Racketeering case against Microsoft, Best Buy revived

Companies accused of violating the U.S. Racketeering Influenced and Corrupt Organisations Act

Microsoft and Best Buy are facing racketeering charges in a case first brought seven years ago that alleged consumers had MSN accounts activated and were charged for them without their knowledge when they purchased new PCs.

Last Friday, the 9th U.S. Circuit Court of Appeals in San Francisco reinstated the case, which accuses Microsoft and Best Buy of violating the Racketeer Influenced and Corrupt Organizations (RICO) Act.

Allegation of RICO violations are typically seen in cases of organized crime, such as the conviction of mobster John Gotti. Wall Street transgressions have been prosecuted under RICO, including the famous trial of Michael Milken, the so-called "junk-bond king," who was indicted on 98 counts of racketeering and fraud in 1989.

In the Microsoft/Best Buy case, plaintiff James Odom complained that during the purchase of a new computer at Best Buy, he was enrolled in a free-trial subscription to Microsoft's MSN Internet service without his knowledge and then charged for the service once the trial period had expired. He says other customers paying with credit or debit cards also were enrolled in the same fashion.

Odom charged the pair violated RICO in part because of an agreement under which "Microsoft invested $200 million in Best Buy and agreed to promote Best Buy's online store through its MSN service." In return, "Best Buy agreed to promote MSN service and other Microsoft products in its stores and advertising." The agreement, Odom alleged, led to the MSN enrollment issue.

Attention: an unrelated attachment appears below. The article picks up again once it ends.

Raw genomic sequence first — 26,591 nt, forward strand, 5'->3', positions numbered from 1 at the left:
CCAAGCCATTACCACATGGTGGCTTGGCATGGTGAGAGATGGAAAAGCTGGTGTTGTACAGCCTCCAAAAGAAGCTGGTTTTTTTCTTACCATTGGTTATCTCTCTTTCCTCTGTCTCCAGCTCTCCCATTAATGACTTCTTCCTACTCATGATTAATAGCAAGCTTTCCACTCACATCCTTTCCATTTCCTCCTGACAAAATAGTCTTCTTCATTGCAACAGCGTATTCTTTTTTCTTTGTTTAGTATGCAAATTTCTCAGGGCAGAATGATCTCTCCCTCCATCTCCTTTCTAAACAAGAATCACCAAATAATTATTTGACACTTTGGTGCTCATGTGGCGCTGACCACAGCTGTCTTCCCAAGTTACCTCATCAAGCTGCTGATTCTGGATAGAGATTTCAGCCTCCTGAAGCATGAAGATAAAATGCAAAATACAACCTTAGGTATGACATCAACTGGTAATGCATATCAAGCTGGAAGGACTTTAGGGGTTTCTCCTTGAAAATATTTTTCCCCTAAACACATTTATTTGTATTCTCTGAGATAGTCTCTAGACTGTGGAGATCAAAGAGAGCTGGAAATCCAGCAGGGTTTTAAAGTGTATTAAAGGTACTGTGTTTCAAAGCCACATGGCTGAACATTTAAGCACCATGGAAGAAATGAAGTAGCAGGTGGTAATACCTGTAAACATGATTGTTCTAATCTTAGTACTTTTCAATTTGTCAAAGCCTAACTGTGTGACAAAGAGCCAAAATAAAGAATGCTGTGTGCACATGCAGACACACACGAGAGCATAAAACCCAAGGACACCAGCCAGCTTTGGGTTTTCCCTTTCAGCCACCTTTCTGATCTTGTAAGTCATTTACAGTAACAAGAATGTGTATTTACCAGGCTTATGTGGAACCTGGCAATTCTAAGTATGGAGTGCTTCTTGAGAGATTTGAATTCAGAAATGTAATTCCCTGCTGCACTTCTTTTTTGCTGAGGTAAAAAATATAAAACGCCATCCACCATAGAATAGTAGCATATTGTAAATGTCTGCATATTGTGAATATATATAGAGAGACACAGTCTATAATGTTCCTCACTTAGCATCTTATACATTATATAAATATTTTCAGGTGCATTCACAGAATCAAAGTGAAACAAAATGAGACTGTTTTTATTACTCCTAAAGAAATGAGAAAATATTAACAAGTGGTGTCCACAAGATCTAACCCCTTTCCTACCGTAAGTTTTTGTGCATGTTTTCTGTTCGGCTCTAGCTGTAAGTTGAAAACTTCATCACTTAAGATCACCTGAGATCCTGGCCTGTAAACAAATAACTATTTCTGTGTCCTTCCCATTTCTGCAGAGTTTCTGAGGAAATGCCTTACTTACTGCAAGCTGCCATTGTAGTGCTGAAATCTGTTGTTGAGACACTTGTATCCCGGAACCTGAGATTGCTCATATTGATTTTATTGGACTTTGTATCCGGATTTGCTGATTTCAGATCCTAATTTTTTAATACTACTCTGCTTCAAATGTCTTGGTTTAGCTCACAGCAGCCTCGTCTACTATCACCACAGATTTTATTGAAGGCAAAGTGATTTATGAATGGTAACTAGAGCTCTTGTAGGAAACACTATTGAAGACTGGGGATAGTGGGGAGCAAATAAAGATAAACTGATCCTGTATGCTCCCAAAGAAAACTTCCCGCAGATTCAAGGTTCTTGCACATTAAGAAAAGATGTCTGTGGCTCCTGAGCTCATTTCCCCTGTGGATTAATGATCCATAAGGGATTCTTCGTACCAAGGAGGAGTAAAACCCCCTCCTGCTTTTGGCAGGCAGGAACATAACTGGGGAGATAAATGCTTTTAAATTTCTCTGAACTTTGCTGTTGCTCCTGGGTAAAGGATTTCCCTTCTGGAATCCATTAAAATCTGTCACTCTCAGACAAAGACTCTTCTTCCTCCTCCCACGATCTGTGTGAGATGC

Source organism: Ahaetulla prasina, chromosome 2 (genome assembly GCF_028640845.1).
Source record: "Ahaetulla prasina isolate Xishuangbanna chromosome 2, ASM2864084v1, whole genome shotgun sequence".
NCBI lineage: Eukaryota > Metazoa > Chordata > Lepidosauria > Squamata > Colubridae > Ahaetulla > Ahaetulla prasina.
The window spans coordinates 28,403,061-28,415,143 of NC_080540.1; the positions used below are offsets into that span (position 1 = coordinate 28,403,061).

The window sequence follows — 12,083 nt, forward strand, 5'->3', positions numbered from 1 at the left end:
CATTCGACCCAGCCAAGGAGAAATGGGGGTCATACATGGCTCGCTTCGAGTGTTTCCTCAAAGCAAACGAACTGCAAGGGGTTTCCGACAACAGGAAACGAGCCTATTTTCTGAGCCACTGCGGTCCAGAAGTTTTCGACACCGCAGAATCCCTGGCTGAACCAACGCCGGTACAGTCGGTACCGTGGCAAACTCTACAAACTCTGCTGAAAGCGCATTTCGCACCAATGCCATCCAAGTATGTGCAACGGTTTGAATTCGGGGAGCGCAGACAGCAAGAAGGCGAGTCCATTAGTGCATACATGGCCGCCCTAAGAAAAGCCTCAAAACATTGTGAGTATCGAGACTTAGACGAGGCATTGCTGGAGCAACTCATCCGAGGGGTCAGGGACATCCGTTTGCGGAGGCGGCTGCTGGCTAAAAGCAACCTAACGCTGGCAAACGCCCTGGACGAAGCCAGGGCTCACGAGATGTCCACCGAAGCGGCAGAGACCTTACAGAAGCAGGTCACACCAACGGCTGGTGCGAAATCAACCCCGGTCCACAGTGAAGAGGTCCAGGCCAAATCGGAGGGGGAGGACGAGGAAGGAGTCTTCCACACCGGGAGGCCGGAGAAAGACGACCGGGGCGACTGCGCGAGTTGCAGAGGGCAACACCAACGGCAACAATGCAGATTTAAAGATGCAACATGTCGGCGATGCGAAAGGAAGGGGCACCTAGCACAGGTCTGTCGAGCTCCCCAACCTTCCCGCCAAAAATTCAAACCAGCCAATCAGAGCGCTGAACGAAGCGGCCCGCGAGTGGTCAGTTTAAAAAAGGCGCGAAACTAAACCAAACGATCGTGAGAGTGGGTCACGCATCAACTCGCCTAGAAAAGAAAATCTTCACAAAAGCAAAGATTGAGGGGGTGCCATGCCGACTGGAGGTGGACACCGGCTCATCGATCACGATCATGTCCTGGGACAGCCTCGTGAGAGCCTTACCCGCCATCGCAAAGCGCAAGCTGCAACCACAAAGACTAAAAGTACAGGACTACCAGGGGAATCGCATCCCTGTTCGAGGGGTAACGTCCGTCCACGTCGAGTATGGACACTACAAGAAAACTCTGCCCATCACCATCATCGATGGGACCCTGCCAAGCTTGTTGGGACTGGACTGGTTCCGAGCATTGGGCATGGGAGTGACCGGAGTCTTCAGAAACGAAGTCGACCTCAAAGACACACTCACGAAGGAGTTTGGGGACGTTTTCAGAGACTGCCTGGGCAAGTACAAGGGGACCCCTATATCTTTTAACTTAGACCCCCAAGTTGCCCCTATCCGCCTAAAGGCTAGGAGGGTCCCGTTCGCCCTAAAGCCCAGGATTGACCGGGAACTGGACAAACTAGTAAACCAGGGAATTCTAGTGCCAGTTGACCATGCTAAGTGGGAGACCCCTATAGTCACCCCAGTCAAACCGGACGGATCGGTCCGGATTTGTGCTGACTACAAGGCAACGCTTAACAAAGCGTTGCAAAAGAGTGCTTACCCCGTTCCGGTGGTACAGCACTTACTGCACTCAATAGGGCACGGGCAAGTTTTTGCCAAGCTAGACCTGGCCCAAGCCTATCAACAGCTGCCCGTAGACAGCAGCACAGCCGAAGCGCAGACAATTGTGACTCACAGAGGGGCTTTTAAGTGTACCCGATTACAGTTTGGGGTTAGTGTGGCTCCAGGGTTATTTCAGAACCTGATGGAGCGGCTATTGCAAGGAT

"We conclude that plaintiffs have alleged facts that, if proved, provide sufficient 'evidence that the various associates function as a continuing unit,'" the court wrote in its findings. The "continuing" ruling means the behavior by Microsoft and Best Buy was "ongoing" and not an isolated incident. The court also wrote that if the allegations are true that they establish that the pair shared a common purpose to increase MSN subscribers through "fraudulent means."

The Seattle Post-Intelligencer has posted a copy of the ruling.

Microsoft officials told Bloomberg News that the Circuit Court's ruling was "procedural" and did not reflect on the merits of the case. The paper reported the MSN subscription program at Best Buy concluded in 2003 when Microsoft began to offer refunds to customers.

The case will head to the U.S. District Court in Seattle.

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